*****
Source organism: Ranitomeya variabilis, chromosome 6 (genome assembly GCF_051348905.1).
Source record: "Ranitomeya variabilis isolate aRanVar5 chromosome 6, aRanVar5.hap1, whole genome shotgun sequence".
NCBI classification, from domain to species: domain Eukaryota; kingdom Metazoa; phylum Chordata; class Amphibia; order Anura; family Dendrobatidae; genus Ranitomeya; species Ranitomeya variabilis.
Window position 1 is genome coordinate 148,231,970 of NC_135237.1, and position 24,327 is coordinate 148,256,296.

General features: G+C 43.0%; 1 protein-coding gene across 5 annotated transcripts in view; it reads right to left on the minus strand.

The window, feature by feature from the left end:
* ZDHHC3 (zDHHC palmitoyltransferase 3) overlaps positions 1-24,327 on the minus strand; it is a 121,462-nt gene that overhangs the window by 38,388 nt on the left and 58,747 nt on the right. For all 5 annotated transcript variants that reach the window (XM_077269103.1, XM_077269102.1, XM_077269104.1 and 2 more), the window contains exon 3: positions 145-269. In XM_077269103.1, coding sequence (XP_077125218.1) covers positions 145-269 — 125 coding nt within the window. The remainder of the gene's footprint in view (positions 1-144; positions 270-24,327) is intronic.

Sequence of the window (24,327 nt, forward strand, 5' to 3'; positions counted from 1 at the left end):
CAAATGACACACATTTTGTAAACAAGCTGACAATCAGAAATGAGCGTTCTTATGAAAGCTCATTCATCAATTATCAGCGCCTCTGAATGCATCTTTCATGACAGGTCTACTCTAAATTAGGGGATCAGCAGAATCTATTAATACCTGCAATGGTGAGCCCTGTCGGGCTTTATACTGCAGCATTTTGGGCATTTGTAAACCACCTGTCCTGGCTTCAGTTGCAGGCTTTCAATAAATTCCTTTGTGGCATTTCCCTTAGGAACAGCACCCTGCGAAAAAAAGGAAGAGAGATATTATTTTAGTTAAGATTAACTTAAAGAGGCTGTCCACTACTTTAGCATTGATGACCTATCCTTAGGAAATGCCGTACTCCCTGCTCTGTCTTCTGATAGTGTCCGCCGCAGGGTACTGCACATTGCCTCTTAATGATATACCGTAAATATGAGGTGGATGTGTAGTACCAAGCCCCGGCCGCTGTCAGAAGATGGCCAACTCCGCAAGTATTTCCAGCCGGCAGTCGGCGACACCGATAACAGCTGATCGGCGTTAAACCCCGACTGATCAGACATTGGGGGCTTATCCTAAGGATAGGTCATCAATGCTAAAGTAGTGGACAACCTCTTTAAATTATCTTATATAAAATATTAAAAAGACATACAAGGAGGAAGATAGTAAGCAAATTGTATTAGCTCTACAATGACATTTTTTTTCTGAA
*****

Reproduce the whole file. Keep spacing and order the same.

Source organism: Ranitomeya variabilis, chromosome 6 (genome assembly GCF_051348905.1).
Source record: "Ranitomeya variabilis isolate aRanVar5 chromosome 6, aRanVar5.hap1, whole genome shotgun sequence".
NCBI classification, from domain to species: domain Eukaryota; kingdom Metazoa; phylum Chordata; class Amphibia; order Anura; family Dendrobatidae; genus Ranitomeya; species Ranitomeya variabilis.
Window position 1 is genome coordinate 148,231,970 of NC_135237.1, and position 24,327 is coordinate 148,256,296.

General features: G+C 43.0%; 1 protein-coding gene across 5 annotated transcripts in view; it reads right to left on the minus strand.

The window, feature by feature from the left end:
* ZDHHC3 (zDHHC palmitoyltransferase 3) overlaps positions 1-24,327 on the minus strand; it is a 121,462-nt gene that overhangs the window by 38,388 nt on the left and 58,747 nt on the right. For all 5 annotated transcript variants that reach the window (XM_077269103.1, XM_077269102.1, XM_077269104.1 and 2 more), the window contains exon 3: positions 145-269. In XM_077269103.1, coding sequence (XP_077125218.1) covers positions 145-269 — 125 coding nt within the window. The remainder of the gene's footprint in view (positions 1-144; positions 270-24,327) is intronic.

Sequence of the window (24,327 nt, forward strand, 5' to 3'; positions counted from 1 at the left end):
CAAATGACACACATTTTGTAAACAAGCTGACAATCAGAAATGAGCGTTCTTATGAAAGCTCATTCATCAATTATCAGCGCCTCTGAATGCATCTTTCATGACAGGTCTACTCTAAATTAGGGGATCAGCAGAATCTATTAATACCTGCAATGGTGAGCCCTGTCGGGCTTTATACTGCAGCATTTTGGGCATTTGTAAACCACCTGTCCTGGCTTCAGTTGCAGGCTTTCAATAAATTCCTTTGTGGCATTTCCCTTAGGAACAGCACCCTGCGAAAAAAAGGAAGAGAGATATTATTTTAGTTAAGATTAACTTAAAGAGGCTGTCCACTACTTTAGCATTGATGACCTATCCTTAGGAAATGCCGTACTCCCTGCTCTGTCTTCTGATAGTGTCCGCCGCAGGGTACTGCACATTGCCTCTTAATGATATACCGTAAATATGAGGTGGATGTGTAGTACCAAGCCCCGGCCGCTGTCAGAAGATGGCCAACTCCGCAAGTATTTCCAGCCGGCAGTCGGCGACACCGATAACAGCTGATCGGCGTTAAACCCCGACTGATCAGACATTGGGGGCTTATCCTAAGGATAGGTCATCAATGCTAAAGTAGTGGACAACCTCTTTAAATTATCTTATATAAAATATTAAAAAGACATACAAGGAGGAAGATAGTAAGCAAATTGTATTAGCTCTACAATGACATTTTTTTTCTGAA